NASA’s Ka-band Advancement Initiative Making Significant Strides
By Katherine Schauer
November 12, 2020
This blog post was written prior to a reorganization of ESC’s projects and networks in support of the agency’s commercialization effort. Though accurate at the time of publication, it is no longer being updated and may contain broken links or outdated information. For more information about the reorganization, click here.
NASA is advancing its space communications capabilities, ensuring missions of the past, present, and future can transmit high-resolution data and enable new scientific discoveries. The Near Earth Network Initiative for Ka-Band Advancement (NIKA) is enhancing data return capabilities by establishing tri-band antennas at four locations around the globe. The antennas will increase network flexibility by providing legacy and future missions with the options of X-band, S-band, and Ka-band. Those leveraging Ka-band’s higher data rates will be able to send back more science and exploration data than ever before.
Throughout the last few months, the project has made significant progress on the antennas while also implementing two significant network innovations.
Currently, NIKA’s four antennas are each in a different stage of development. NASA is developing two antennas, with one located in Fairbanks, Alaska, and the other on Wallops Island, Virginia. In August, the manufacturer successfully installed the first antenna at the University of Alaska - Fairbanks’ Alaska Satellite Facility where it went through site acceptance testing. These tests verified the antenna is properly installed, confirming it could send and receive data and track satellites as they pass overhead.
The Wallops Island antenna is currently preparing for its factory acceptance test at the vendor’s facility. This factory testing will measure the antenna’s performance before it is shipped to Wallops Island. Testing occurs prior to site installation to avoid expensive, onsite modifications of the antennas and is a key milestone in the delivery process.
NASA’s commercial partner, Kongsberg Satellite Services (KSAT), recently completed tracking, telemetry, and command (TT&C) testing for its two antennas, confirming the antennas can send and receive data to and from spacecraft prior to site installation. These antennas are bound for Punta Arenas, Chile, and Svalbard, Norway.
With the TT&C testing finalized, the manufacturer shipped the first antenna to Svalbard and completed site installation. The Punta Arenas antenna is currently conducting additional Ka-band and S-band tracking before shipment to Chile. After testing, the manufacturer will ship the antenna to Punta Arenas for installation and site verification testing.
The NIKA team is working with the National Oceanic and Atmospheric Administration’s (NOAA) Joint Polar Satellite System (JPSS) satellite – also known as NOAA-20 - to test the NASA and KSAT antennas’ Ka-band networking capabilities. NOAA-20 is one of the only operational Ka-band satellite systems in orbit, making it an ideal testbed for the antenna.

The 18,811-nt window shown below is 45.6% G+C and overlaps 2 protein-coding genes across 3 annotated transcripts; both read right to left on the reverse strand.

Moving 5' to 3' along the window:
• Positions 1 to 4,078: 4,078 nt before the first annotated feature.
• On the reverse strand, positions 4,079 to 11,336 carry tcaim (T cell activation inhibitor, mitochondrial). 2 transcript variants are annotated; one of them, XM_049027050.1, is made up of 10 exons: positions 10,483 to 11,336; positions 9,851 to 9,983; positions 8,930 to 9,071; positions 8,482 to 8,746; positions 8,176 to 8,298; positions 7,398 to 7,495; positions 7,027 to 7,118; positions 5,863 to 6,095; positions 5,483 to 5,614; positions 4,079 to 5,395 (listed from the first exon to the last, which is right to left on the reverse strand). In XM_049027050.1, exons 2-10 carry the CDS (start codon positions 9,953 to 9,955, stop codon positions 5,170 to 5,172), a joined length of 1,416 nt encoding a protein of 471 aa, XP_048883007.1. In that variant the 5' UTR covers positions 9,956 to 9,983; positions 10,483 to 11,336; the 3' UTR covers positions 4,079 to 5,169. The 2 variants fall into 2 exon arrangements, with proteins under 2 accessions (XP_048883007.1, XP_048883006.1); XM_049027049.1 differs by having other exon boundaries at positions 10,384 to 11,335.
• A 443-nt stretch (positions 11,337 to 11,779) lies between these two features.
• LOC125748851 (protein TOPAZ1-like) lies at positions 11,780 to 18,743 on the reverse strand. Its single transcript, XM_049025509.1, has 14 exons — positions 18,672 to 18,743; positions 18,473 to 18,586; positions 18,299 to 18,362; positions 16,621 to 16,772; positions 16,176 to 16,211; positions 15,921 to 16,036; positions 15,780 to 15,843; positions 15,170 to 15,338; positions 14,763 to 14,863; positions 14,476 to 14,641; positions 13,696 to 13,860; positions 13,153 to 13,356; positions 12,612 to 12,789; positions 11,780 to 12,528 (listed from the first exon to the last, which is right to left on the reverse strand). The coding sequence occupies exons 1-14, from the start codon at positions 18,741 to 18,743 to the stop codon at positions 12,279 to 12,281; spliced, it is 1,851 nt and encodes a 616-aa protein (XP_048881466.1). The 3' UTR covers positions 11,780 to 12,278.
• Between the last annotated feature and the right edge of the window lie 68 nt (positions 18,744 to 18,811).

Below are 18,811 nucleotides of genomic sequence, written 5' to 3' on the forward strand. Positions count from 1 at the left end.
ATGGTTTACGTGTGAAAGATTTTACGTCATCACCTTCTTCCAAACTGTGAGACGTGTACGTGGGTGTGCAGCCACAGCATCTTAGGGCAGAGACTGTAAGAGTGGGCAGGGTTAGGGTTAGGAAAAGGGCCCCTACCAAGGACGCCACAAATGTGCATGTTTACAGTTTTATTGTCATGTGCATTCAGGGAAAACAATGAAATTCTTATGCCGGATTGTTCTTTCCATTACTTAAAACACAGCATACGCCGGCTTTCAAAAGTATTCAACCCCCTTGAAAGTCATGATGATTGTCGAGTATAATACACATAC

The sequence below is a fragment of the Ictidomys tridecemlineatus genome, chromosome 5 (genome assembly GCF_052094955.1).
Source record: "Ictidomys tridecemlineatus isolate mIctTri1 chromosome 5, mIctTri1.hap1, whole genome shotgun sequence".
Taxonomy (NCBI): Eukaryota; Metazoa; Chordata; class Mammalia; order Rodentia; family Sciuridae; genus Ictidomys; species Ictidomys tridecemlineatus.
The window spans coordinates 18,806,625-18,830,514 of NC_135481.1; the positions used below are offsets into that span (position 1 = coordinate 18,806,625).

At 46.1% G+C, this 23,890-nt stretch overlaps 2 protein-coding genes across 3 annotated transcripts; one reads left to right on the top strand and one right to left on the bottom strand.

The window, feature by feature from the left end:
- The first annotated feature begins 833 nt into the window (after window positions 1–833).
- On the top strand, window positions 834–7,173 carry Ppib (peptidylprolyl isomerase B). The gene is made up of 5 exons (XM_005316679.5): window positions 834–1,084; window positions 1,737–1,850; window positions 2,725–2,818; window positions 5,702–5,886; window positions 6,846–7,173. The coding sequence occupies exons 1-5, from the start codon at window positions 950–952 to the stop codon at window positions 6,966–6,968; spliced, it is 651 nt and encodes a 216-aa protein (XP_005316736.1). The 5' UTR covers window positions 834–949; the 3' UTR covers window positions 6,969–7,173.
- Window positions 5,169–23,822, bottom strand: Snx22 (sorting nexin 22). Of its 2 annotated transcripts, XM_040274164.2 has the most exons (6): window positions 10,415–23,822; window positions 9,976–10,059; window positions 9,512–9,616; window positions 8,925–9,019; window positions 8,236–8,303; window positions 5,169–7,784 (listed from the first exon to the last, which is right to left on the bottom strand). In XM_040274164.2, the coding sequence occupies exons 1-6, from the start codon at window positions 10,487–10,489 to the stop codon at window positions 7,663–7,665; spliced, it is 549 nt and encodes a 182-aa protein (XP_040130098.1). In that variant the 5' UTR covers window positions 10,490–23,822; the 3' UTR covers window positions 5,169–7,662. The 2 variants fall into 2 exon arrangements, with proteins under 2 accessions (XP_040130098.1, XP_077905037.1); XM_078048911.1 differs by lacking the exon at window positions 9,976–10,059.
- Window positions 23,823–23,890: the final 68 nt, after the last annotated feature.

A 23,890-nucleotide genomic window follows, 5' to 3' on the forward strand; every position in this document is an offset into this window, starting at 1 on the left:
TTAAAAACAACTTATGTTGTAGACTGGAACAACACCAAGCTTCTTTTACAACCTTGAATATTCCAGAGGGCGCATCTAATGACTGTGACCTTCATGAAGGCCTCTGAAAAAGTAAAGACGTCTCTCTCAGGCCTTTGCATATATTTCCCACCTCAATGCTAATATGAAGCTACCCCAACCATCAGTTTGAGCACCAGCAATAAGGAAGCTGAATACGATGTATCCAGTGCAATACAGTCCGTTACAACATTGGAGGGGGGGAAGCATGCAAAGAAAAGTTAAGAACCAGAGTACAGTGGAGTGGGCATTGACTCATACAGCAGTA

One of NIKA’s first users will be NASA’s Plankton, Aerosol, Clouds, ocean, Ecosystem (PACE) mission. Launching in 2021, PACE will help researchers better understand how the ocean and atmosphere exchange carbon dioxide and reveal how aerosols might fuel phytoplankton growth on the ocean’s surface. The high-resolution science instruments on PACE require advanced space communications capabilities, like Ka-band, to get the entirety of its data back to scientists on Earth.
NIKA will also allow PACE to embrace revolutionary communications technologies like cloud-based services and Delay/Disruption Tolerant Networking (DTN). DTN will empower missions with unprecedented connectivity, storing and forwarding data at points along the network before reaching its destination. DTN ensures mission-critical data makes its way to researchers.
In October 2020, the DTN project officially released the ground software after passing multi-node testing. Now, NIKA is working with the DTN and PACE teams to implement DTN software at the four NIKA ground stations.
NIKA is also creating cloud-based services for missions like PACE, increasing researchers’ access to data. Satellites will downlink their data to a NIKA antenna, and that data will go through the ground station’s high rate data processors to the Data Acquisition Processing and Handling Network Environment (DAPHNE) system. DAPHNE is a cloud-based storage and data access service that will allow mission teams to acquire their data faster and from almost anywhere. It will also reduce hardware requirements and lower overall storage costs.
The work done on this project will serve as a template for future ground station development for commercial sectors. NASA is evolving to a more commercialized space communications era, and the NIKA ground stations will play a key role in this change. By March 2021, NASA’s Near Earth Network Initiative for Ka-Band Advancement will be operational, ready to support missions and propel space communications capabilities into the future.